This isn’t the story about a fledgling football program going into Tuscaloosa. It’s the story of an old football coach, a grandfather, finding perspective in his late 60s. It’s the story of a wake-up call that 34 moves and four teams and six coaching jobs and even a brick through the second-floor office window never provided.
“This literally has been the highlight of my career,” Bill Curry said.
He is standing on a practice field that once was a dumping ground in a scarred patch of downtown. In front of him, a MARTA train rushes past on an elevated track. Behind him, a gutted brick building that once housed some homeless people is slowly being transformed into a field house.
This is Curry’s Eden.
“To be with a group of young people, most of whom have been told they’re not good enough, and show them how to succeed and have a meaningful life – I haven’t felt like this in a long time,” he said. “I wish I was mature enough to have the same objectives as I did before. But I didn’t. I was caught up in the winning.”
Georgia State closes its inaugural football season Thursday night at Alabama, the campus Curry left 21 years ago after basically being told he wasn’t wanted.
The coach wanted to give his wide-eyed players something they wouldn’t forget. Let’s just hope that after this game, they can still remember the evening.
He will tell you this season has been a great awakening for him. He has been allowed to create a blueprint for a program. He has built it from the abandoned ground up. He has coached young men on the field and guided them off of it, without being pulled into a corner by the obnoxious, check-writing, booster buddy of the program who suddenly wants to call plays.
There has been a purity to this job that you seldom find in college athletics.
Georgia State has afforded Curry, at the age of 68, an opportunity to satisfy the same competitive instincts that drove him when he played for Vince Lombardi.
But more than all that, Curry will tell you this venture has changed him. He has grown up. In his previous coaching life, he was as consumed and obsessed as any of them. It wore on his family, to the extent that he said his wife, Carolyn, all but threw him out of the house one evening.
“I remember going home one night in Tuscaloosa and after dinner Carolyn said, ‘Just go back to the office,’” Curry said. “It was very uncharacteristic of her to be so cruel and cold like that. I was stunned. I said, ‘But I’m here,’ and she said, ‘No, you’re not. You’re sitting over there making recruiting calls. You might as well be at the office. You say you’re coming home. You’re not home. I know it. The children know it. Just go back to the office.’ So I hung up the phone.”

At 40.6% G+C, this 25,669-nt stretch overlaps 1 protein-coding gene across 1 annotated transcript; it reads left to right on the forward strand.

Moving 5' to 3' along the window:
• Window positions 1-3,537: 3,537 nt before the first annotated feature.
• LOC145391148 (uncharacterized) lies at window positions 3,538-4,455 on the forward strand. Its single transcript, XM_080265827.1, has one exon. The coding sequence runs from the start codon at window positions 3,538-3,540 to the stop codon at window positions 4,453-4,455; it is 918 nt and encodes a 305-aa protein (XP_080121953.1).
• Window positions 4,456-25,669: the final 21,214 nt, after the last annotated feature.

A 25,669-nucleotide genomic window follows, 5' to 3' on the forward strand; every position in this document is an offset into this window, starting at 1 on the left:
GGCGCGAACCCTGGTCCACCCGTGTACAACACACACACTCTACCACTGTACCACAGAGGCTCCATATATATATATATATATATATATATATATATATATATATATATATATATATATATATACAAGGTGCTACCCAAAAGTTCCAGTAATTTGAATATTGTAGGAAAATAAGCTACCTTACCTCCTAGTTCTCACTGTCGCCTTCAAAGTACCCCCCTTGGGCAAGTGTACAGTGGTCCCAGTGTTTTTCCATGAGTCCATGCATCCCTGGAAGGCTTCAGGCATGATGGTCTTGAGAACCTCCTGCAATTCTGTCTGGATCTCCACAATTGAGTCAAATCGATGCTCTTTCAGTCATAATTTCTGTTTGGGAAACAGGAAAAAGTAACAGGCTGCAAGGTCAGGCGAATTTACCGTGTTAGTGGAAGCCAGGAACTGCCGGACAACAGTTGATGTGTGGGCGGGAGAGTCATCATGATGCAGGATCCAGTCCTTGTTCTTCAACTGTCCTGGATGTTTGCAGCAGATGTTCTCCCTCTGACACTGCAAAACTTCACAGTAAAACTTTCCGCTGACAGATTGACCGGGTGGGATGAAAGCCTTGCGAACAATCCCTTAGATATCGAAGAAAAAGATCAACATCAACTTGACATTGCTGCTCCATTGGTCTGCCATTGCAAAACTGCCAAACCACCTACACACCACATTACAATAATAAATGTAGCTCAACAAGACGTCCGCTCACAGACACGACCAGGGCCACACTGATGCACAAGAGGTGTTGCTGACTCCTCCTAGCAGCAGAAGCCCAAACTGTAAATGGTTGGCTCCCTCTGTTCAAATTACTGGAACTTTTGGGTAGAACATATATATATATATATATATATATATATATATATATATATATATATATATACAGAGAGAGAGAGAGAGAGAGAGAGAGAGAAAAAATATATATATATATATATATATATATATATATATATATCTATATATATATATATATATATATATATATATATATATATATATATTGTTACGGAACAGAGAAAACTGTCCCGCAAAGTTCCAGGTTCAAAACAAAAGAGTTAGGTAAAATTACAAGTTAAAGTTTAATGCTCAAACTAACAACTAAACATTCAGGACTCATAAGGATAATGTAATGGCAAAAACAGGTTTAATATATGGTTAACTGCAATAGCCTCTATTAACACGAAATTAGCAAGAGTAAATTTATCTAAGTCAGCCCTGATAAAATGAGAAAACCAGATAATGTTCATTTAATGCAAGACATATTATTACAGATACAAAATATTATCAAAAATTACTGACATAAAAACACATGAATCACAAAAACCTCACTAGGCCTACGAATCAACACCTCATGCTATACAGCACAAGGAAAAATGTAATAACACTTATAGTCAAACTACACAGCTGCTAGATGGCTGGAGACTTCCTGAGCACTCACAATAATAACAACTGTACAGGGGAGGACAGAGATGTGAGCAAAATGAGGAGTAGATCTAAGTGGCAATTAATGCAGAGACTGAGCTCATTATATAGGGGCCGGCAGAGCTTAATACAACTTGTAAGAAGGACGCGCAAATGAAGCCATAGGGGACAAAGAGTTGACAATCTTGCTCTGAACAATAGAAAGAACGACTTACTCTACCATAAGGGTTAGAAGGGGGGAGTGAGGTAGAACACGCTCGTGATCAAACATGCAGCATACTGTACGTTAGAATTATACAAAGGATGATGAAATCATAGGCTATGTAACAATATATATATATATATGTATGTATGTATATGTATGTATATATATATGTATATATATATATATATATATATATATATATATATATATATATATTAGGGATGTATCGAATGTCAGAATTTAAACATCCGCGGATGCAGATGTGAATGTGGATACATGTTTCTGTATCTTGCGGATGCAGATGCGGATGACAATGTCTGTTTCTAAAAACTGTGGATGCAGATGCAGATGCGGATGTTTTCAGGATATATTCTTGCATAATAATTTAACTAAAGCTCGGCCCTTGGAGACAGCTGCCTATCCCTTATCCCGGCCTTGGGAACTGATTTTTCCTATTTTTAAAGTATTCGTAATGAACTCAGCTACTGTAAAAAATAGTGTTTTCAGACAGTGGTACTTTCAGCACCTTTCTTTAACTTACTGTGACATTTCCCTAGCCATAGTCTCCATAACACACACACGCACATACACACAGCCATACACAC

After pausing to collect his emotions, he added: “There were too many nights. Too many days. Our son nailed me about 10 years ago. He said, ‘Look, dad, there was one thing we always knew. As long as your team won, it was OK to be happy at our house.’ That broke my heart. I knew it was true.”
It’s different now. Game days are more like family reunions. Carolyn Curry even arranged for their two grown children, spouses and five grand children to gather on the field with him at the Georgia Dome before the Panthers’ first game against Shorter. They all posed with Curry for a picture.
It will be their Christmas card.
A similar scene wasn’t going to happen in Tuscaloosa. Whereas Curry is celebrated at Georgia State, he often was vilified at Alabama.
Losing to Auburn three straight years didn’t help his cause. But he always was going to be viewed as an outsider there — a non-Bama guy from Georgia Tech. Even an SEC championship and two SEC coach of the year awards weren’t going to change that. So he left.
School officials made it clear they didn’t want him. The contract Curry was offered after the 1989 SEC title season did not include a raise and it stripped him of power to hire and fire assistants.
Curry: “The contract said, ‘We’d rather have somebody else as the football coach.’”
His attorney’s thought was to tear up the contract and throw it their faces. Curry’s response: “I said we’re not going to do that. Just tell them respectfully thank you but our choice is to move on.” And he left for Kentucky.
Curry is over it. He said the last time he got bitter was “when Vince Lombardi got rid of me. It didn’t occur to me that maybe I wasn’t a good football player. When I got into coaching, I made up my mind that if somebody didn’t want me, I’d just go somewhere else.”
But he acknowledges some family members remain bitter about the Alabama experience. That includes the evening in 1988 when a brick was thrown through his office window following a 22-12, Homecoming loss to Mississippi, a game in which the Tide failed to complete a pass. Curry discovered the brick and broken glass the next day when he arrived to tape his weekly coach’s show.
Curry joked, “My first thought was, if the quarterback had been as accurate as the guy who threw the brick, we wouldn’t be discussing this.”
He regrets not keeping the brick as a reminder.
“For some reason nobody took credit for it,” he said. “I would’ve thought there’d be a thousand people wanting to be recognized.”
When Georgia State suffered its first loss to Lambuth this season, nobody threw a brick, “except maybe me,” he cracked.
His desire to win has always burned. But his job carries a sense of pure enjoyment and satisfaction that wasn’t present when he left Tuscaloosa. It’s not exactly a homecoming Thursday night. But 21 years later, he has something to celebrate.